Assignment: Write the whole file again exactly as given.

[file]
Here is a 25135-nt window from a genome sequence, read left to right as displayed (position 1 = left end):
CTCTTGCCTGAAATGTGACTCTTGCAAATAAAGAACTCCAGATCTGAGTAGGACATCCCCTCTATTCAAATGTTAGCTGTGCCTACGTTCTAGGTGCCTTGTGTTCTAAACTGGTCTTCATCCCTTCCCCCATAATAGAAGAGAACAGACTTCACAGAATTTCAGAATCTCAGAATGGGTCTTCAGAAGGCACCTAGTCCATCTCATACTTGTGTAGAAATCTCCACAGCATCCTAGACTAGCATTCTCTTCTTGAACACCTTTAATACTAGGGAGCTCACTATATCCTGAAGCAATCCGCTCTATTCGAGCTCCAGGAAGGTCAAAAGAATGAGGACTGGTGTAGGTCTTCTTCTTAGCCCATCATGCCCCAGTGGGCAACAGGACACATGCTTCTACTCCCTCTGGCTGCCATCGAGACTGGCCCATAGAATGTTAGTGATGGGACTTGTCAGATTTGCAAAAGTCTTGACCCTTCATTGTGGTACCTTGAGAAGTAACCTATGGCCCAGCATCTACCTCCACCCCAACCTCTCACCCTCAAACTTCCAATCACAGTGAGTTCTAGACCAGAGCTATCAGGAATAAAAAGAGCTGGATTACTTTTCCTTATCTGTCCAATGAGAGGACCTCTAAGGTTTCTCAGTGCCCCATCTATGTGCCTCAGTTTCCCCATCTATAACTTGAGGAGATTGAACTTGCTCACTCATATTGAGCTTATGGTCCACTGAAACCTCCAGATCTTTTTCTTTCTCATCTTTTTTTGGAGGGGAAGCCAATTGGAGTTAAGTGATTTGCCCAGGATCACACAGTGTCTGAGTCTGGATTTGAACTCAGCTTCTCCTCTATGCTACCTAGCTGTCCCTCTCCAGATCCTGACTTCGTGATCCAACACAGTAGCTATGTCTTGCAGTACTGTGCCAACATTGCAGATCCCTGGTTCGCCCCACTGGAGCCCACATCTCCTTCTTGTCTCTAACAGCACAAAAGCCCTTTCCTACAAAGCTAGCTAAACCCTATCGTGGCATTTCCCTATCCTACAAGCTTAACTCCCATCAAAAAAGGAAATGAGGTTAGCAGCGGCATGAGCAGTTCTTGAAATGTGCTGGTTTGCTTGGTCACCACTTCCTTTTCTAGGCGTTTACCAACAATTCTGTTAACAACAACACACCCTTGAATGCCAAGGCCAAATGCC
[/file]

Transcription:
Here is a 25135-nt window from a genome sequence, read left to right as displayed (position 1 = left end):
CTCTTGCCTGAAATGTGACTCTTGCAAATAAAGAACTCCAGATCTGAGTAGGACATCCCCTCTATTCAAATGTTAGCTGTGCCTACGTTCTAGGTGCCTTGTGTTCTAAACTGGTCTTCATCCCTTCCCCCATAATAGAAGAGAACAGACTTCACAGAATTTCAGAATCTCAGAATGGGTCTTCAGAAGGCACCTAGTCCATCTCATACTTGTGTAGAAATCTCCACAGCATCCTAGACTAGCATTCTCTTCTTGAACACCTTTAATACTAGGGAGCTCACTATATCCTGAAGCAATCCGCTCTATTCGAGCTCCAGGAAGGTCAAAAGAATGAGGACTGGTGTAGGTCTTCTTCTTAGCCCATCATGCCCCAGTGGGCAACAGGACACATGCTTCTACTCCCTCTGGCTGCCATCGAGACTGGCCCATAGAATGTTAGTGATGGGACTTGTCAGATTTGCAAAAGTCTTGACCCTTCATTGTGGTACCTTGAGAAGTAACCTATGGCCCAGCATCTACCTCCACCCCAACCTCTCACCCTCAAACTTCCAATCACAGTGAGTTCTAGACCAGAGCTATCAGGAATAAAAAGAGCTGGATTACTTTTCCTTATCTGTCCAATGAGAGGACCTCTAAGGTTTCTCAGTGCCCCATCTATGTGCCTCAGTTTCCCCATCTATAACTTGAGGAGATTGAACTTGCTCACTCATATTGAGCTTATGGTCCACTGAAACCTCCAGATCTTTTTCTTTCTCATCTTTTTTTGGAGGGGAAGCCAATTGGAGTTAAGTGATTTGCCCAGGATCACACAGTGTCTGAGTCTGGATTTGAACTCAGCTTCTCCTCTATGCTACCTAGCTGTCCCTCTCCAGATCCTGACTTCGTGATCCAACACAGTAGCTATGTCTTGCAGTACTGTGCCAACATTGCAGATCCCTGGTTCGCCCCACTGGAGCCCACATCTCCTTCTTGTCTCTAACAGCACAAAAGCCCTTTCCTACAAAGCTAGCTAAACCCTATCGTGGCATTTCCCTATCCTACAAGCTTAACTCCCATCAAAAAAGGAAATGAGGTTAGCAGCGGCATGAGCAGTTCTTGAAATGTGCTGGTTTGCTTGGTCACCACTTCCTTTTCTAGGCGTTTACCAACAATTCTGTTAACAACAACACACCCTTGAATGCCAAGGCCAAATGCC